It has been stated that one of her engines was having problems, so there could have been engine failure as a factor.

Theories state that a massive rogue wave may have come along and caused her to capsize. The wreckage may have been carried off by the gulf stream, causing the searchers to miss it. There is also a theory concerning methane pockets under the water. If a methane bubble bursts, it is thought that it can change the density of the water, causing anything floating on the surface to sink rapidly, and with no warning. Once again, the wreckage could have been caught up in the gulf stream. The USGS says these pockets don't exist in the general area the ship disappeared in, and haven't for thousands of years, but perhaps they're wrong.

Captain Worley
By probably United States Navy
 [Public domain], via Wikimedia Commons
It has been claimed that Captain Worley, who commanded the ship, was a German who had changed his name. Perhaps he stole the ship for the goods, or he sunk it intentionally, picked up by a German boat. It was said that he picked up some additional crew in Rio, including a friend of his, one consul-general Gottschalk. Did they work together to steal the ship or sink it? Either that, or a German boat sunk the ship, and it had nothing to do with Worley. The issues with both of these are that it wasn't war time quite yet, and that they weren't in an area known to have a heavy German presence. Also, the Germans have found no record of attacking a ship in the area, nor was it documented that they obtained a U.S. ship resembling this one.

Worley was not a well-liked man. He abused his crew and acted insane at times. Could be there was a mutiny, but then what happened?

Then there are the aliens and the sea serpents. We can't forget about them!

What do you think happened to the USS Cyclops? Does anyone else have absolutely no desire to sail anywhere there might be methane pockets (because that thought freaks me right out)? Was it a pre-war move by the Germans or an act of nature? Or was it, simply, the Bermuda Triangle?

Now for some links.

Accepting Submissions:

Press 53 is seeking prose pieces of between 1000 and 7000 words for their anthology, Surreal South '13. Pays in copies and discount on more copies. Deadline May 1. Either the author or the work of fiction must have something to do with the south.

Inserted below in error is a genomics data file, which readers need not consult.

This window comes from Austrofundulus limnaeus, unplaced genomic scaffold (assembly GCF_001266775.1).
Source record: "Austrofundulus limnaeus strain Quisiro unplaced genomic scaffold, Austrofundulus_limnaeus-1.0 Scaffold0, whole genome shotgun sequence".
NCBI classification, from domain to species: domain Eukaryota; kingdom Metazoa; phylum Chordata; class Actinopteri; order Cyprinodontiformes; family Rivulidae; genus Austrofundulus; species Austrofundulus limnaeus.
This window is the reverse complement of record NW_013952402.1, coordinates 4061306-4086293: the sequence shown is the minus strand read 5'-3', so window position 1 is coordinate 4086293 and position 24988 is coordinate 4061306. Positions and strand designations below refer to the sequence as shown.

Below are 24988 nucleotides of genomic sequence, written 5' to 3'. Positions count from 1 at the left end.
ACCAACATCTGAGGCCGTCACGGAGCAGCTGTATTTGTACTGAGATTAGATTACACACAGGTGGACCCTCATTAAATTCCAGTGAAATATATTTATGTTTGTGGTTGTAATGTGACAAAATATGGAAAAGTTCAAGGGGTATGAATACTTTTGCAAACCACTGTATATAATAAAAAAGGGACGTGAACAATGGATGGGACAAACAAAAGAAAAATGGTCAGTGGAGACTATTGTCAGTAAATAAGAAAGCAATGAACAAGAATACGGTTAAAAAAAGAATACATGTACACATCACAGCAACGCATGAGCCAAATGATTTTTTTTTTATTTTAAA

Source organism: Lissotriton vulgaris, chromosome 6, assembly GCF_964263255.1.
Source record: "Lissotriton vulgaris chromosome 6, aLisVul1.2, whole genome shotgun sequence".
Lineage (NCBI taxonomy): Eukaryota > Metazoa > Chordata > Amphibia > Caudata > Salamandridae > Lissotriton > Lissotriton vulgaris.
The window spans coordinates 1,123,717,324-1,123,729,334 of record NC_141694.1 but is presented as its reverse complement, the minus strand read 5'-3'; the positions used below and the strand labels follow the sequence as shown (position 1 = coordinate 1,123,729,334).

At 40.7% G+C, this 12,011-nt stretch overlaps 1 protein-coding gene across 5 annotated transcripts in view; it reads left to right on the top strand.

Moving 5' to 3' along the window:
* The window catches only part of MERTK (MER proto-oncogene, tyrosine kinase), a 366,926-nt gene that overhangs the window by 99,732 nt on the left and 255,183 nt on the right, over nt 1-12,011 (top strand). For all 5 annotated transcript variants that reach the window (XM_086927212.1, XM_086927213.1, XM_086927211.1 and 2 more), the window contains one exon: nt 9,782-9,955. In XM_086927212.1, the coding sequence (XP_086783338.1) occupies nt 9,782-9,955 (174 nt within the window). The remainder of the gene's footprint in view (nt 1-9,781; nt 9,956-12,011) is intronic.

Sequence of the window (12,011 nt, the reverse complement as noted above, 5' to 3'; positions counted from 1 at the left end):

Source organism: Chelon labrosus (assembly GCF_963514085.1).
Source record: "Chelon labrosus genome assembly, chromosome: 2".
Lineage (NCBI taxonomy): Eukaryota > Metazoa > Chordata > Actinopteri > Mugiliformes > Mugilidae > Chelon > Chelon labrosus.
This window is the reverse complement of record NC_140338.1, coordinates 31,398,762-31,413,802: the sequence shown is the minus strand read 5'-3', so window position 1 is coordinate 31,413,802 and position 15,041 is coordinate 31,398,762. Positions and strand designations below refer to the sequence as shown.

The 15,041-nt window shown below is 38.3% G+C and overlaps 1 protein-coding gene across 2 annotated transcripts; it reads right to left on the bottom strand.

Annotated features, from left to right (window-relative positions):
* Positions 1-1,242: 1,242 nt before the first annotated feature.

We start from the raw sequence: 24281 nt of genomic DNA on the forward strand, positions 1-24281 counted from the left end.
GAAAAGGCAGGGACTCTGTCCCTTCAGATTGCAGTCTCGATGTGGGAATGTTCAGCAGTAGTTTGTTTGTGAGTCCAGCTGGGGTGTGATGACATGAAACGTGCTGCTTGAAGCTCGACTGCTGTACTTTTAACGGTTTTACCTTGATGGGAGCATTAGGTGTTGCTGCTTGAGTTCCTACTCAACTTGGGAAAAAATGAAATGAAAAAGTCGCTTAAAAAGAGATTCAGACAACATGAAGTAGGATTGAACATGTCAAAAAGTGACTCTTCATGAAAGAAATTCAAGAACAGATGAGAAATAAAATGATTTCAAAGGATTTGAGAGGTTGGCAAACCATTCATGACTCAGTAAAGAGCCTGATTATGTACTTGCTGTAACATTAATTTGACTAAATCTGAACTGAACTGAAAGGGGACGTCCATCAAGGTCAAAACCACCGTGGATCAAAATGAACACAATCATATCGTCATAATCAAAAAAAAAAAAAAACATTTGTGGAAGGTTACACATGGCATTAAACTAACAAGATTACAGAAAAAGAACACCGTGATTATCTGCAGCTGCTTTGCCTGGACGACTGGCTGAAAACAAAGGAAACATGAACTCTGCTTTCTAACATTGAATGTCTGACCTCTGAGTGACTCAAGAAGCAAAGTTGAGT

Over My Dead Body! is a mystery magazine open for submissions. 750-4000 words. Paying market.

Funny Times is looking for funny cartoons and stories. 500-700 words stories. Pays $60 for stories.


The Pikes Peak Branch of the NLAPW flash fiction contest is coming to a close May 1. Theme: Hidden Amongst These Worlds. $10 entry fee, $100 first prize.

The Lorian Hemingway Short Story Competition closes on May 1. $1500 prize with publication. 3500 word maximum.

Blog Stuff:

C.M. Brown is holding a Blogger Buddy Appreciation Competition. Vote for your favorite blogger buddy who's always there for you, and they could win an Amazon GC.

Anything to add? Any of these you're interested in? Have you voted for your Blogger Buddy?

May you find your Muse.

Tuesday, April 23, 2013

T is for Three Flannan Isles Lighthouse Keepers Disappearance & Time to Reflect

Before we jump into the "T" topic, I'd like to make a quick announcement about the A-to-Z Reflections post. We will again be doing one this year, and there will be a sign-up list for it. The post can go up anytime between May 3 and May 10. We ask that you not enter your blog on the sign-up list until your post is up, at which time we'd appreciate it if you would link directly to your A-to-Z post, not just your overall blog home page.